The 1,500 workers begin casting ballots today with polls open through Friday at 8:30 p.m. Historically, final tallies are released within an hour or two after voting is completed, but it sometimes takes longer.
The United Auto Workers say a successful vote could be a turning point in labor relations.
“If the majority of workers vote for UAW representation, workers would then elect a bargaining committee from among VWGOA workers in Chattanooga to negotiate an agreement with the company, including how a works council would operate in the Chattanooga facility based on the principles of co-determination,” the union says on its website.
“This would be the first works council established in the United States. Ultimately, such a labor relations model would give workers an integral role in co-managing the company and providing input on workplace improvements that would contribute to the success of the company and the workers.”
As strongly as the pro-union voices are, they are facing just as strong a wind in opposition.
Today’s issue of the Cleveland Daily Banner contains two full-page ads from Southern Momentum, which calls itself “a nonprofit worker center formed by VW team members committed to the future growth and success of Volkswagen.”
The group contends the vote is not one for or against the idea of a works council, but simply the choice of being unionized.
A works council is a board composed of both employer and employees convened to discuss matters of common interest concerning a factory, plant, business policy, etc., not covered by regular trade union agreements.
U.S. labor laws do not allow the formation of works councils without a labor union.
Political divides have also come into the mix of the issue.
A spokesman for Gov. Bill Haslam said the governor thinks the state will have a more difficult time recruiting new manufacturers should the vote be successful.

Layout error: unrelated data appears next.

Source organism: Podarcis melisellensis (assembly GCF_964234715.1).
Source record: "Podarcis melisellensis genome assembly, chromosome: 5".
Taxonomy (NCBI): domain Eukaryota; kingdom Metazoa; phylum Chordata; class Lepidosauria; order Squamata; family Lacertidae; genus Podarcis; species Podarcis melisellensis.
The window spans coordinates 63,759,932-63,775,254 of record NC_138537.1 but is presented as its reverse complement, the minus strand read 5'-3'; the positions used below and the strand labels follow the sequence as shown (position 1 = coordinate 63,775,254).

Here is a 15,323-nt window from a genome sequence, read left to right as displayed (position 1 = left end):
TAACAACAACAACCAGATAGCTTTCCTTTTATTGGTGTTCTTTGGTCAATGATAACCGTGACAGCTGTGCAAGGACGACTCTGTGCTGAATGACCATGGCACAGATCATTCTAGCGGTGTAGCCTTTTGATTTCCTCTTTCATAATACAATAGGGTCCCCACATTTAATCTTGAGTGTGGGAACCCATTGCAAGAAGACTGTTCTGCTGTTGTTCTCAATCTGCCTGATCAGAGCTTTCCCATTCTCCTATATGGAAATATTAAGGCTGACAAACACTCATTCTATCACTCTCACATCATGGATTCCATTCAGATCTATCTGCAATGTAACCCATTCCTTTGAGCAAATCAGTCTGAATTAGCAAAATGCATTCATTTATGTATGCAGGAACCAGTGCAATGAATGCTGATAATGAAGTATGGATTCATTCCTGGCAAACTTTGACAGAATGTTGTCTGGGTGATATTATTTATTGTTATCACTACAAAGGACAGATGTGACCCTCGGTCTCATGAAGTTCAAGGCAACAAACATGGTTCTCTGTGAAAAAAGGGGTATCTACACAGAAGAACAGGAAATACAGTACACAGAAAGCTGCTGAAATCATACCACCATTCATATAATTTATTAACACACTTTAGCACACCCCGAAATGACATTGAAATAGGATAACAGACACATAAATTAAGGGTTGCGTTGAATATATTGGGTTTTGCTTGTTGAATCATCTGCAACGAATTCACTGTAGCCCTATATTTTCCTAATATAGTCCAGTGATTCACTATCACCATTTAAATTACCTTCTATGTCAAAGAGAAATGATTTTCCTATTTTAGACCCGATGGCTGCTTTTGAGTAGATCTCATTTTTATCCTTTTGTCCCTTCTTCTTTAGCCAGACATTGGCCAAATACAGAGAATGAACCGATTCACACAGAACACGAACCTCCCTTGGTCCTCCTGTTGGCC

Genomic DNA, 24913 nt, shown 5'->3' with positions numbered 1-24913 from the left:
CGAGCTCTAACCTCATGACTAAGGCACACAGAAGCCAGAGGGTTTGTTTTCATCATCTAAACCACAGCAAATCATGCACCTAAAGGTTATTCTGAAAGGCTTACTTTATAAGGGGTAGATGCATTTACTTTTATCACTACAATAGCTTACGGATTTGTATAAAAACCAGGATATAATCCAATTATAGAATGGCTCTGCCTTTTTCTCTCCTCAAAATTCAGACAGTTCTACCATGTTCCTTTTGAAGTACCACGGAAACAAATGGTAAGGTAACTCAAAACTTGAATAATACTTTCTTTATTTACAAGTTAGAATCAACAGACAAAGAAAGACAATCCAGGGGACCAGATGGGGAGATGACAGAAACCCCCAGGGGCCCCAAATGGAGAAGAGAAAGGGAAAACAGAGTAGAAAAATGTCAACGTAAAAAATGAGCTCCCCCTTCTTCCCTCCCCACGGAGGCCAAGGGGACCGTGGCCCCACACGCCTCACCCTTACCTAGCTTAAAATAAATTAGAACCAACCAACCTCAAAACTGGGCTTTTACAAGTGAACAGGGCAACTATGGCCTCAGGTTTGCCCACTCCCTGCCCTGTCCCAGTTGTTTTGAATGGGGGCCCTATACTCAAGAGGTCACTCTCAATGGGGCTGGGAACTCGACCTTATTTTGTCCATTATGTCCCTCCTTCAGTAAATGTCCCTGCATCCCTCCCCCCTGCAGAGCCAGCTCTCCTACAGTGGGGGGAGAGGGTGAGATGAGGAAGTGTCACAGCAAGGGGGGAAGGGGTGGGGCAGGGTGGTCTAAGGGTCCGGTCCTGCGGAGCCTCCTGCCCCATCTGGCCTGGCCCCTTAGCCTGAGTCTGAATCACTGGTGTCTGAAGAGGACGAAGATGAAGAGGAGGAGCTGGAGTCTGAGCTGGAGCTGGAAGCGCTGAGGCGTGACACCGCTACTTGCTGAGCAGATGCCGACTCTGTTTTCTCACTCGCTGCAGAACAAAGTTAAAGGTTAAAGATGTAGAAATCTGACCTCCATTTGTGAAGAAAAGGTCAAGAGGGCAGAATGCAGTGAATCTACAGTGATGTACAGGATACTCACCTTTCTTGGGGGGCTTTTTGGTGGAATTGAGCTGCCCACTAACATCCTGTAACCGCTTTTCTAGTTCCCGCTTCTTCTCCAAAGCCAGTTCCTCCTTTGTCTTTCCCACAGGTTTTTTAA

Others have weighed in on the issue as well.
“They will become the object of many business school studies, and I’m a little worried could become a laughingstock in many ways, if they inflict this wound,” U.S. Sen. and former Chattanooga Mayor Bob Corker told The Associated Press in September. GOP leaders in the Tennessee General Assembly are warning acceptance of unionizing could hinder any further business incentives.
“It has been widely reported that Volkswagen has promoted a campaign that has been unfair, unbalanced and, quite frankly, un-American in the traditions of American labor campaigns,” State Sen. Bo Watson, R-Chattanooga, said in a statement sent to the Detroit Free Press. “Should the workers choose to be represented by the United Auto Workers, then I believe additional incentives for expansion will have a very tough time passing the Tennessee Senate.”
Democrats have been defending Volkswagen’s right to manage the plant the way it chooses.
“In my 20 years on the Hill, I’ve never seen such a massive intrusion into the affairs of a private company,” said Tennessee Rep. Craig Fitzhugh, D-Ripley.
Democratic lawmakers called a press conference Monday to say they were “stunned” that Republicans in government would attempt to interfere with agreements made involving private businesses. They said they feared the move would dissuade future businesses from coming to Tennessee.
“I would be reluctant to come here if the government, and the Republican Party, is going to second-guess my business,” said Rep. Mike Turner, chairman of the House Democratic Caucus.
Turner, in a news release, said Republicans “are basically threatening to kill jobs if workers exercise their federally protected rights to organize.”
Volkswagen is now considering whether to invest in the Chattanooga plant for production of new midsize SUVs to go on sale in 2016.
The company also has a plant in Puebla, Mexico, that could be on the table for expansion.
“If the majority of workers vote for UAW representation, workers would then elect a bargaining committee from among VWGOA workers in Chattanooga to negotiate an agreement with the company, including how a works council would operate in the Chattanooga facility based on the principles of co-determination.” — UAW website